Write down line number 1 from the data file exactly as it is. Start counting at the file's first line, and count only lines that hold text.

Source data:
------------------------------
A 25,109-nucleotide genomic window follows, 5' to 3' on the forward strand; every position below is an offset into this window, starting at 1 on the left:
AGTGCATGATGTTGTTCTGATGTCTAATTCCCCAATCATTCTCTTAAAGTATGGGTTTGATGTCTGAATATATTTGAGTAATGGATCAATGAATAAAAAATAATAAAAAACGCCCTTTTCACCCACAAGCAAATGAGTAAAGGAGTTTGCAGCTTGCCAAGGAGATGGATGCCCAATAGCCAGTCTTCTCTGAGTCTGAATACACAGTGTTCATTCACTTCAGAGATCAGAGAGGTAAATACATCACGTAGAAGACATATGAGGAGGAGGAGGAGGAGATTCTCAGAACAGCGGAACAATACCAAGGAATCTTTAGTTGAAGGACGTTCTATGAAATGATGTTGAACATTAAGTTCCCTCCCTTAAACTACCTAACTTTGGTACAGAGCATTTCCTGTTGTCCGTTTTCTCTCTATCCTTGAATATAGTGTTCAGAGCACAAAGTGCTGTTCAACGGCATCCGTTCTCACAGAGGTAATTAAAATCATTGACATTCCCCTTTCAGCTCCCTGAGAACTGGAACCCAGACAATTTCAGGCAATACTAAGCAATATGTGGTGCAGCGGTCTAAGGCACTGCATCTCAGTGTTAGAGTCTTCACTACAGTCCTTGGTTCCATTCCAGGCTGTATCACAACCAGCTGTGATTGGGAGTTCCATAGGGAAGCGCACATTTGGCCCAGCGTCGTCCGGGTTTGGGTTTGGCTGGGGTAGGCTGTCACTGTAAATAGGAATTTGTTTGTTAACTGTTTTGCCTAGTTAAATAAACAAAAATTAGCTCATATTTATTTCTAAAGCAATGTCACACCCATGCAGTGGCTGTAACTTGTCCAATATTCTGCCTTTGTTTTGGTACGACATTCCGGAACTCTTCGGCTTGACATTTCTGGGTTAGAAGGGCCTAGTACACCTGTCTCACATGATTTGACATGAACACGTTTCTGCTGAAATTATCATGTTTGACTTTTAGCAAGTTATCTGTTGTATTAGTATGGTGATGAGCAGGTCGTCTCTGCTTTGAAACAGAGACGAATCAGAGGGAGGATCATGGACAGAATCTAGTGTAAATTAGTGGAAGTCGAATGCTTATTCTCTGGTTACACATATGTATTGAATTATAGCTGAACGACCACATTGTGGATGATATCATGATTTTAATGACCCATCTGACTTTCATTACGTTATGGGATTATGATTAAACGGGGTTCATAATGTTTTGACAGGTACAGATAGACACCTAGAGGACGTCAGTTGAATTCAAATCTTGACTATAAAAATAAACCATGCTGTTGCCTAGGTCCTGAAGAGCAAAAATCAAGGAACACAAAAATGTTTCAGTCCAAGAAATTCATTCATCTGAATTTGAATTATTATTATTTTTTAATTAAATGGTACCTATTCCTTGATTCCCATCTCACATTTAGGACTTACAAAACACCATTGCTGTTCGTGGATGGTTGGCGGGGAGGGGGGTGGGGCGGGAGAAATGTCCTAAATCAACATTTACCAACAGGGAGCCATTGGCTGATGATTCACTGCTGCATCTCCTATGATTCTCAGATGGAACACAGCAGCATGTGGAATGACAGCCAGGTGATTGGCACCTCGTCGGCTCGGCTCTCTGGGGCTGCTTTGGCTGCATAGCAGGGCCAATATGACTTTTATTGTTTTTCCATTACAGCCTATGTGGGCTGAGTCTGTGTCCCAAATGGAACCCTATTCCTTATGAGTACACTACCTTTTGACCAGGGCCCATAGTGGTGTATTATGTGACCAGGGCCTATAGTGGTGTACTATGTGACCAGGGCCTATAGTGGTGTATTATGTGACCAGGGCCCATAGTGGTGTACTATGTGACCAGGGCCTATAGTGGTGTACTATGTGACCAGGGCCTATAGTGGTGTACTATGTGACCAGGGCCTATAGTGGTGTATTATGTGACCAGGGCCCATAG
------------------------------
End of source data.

A 25,109-nucleotide genomic window follows, 5' to 3' on the forward strand; every position below is an offset into this window, starting at 1 on the left: